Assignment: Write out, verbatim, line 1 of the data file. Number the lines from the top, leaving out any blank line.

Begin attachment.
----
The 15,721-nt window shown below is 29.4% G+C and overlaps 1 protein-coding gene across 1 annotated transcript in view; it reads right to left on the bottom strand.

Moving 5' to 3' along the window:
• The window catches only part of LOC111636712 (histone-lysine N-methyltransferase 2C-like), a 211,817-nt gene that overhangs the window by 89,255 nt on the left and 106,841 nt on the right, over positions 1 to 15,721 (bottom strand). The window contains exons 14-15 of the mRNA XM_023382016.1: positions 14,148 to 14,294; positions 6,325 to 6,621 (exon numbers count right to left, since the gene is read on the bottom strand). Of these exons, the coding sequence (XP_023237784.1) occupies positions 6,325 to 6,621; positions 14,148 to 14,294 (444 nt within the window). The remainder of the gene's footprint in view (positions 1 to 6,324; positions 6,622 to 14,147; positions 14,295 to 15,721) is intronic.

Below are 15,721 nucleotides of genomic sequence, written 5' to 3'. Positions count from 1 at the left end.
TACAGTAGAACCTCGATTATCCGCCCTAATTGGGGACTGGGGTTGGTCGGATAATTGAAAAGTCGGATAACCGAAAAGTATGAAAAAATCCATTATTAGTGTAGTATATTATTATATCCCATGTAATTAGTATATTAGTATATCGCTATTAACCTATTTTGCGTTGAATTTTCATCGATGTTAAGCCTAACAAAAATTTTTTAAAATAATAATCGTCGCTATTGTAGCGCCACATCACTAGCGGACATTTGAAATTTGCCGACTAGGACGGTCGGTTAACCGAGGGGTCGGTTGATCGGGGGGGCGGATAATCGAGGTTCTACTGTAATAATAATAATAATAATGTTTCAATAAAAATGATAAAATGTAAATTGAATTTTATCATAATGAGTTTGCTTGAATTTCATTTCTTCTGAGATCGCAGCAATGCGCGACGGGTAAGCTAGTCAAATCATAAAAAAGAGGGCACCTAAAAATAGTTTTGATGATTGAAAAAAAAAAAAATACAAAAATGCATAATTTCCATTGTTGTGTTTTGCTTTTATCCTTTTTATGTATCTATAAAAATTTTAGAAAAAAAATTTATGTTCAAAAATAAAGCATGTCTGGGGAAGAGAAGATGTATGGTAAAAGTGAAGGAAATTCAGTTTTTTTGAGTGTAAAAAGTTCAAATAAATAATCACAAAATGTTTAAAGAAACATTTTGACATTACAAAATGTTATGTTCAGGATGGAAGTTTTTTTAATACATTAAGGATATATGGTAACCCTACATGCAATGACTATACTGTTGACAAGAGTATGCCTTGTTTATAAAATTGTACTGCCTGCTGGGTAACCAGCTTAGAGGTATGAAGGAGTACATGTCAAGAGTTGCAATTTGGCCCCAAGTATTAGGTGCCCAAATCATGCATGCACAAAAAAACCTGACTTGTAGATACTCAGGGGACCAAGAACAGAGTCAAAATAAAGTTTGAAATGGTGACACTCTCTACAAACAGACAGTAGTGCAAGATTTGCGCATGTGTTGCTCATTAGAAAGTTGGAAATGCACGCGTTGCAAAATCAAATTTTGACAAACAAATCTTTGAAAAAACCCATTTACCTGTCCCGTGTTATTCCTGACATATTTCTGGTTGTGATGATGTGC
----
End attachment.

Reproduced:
The 15,721-nt window shown below is 29.4% G+C and overlaps 1 protein-coding gene across 1 annotated transcript in view; it reads right to left on the bottom strand.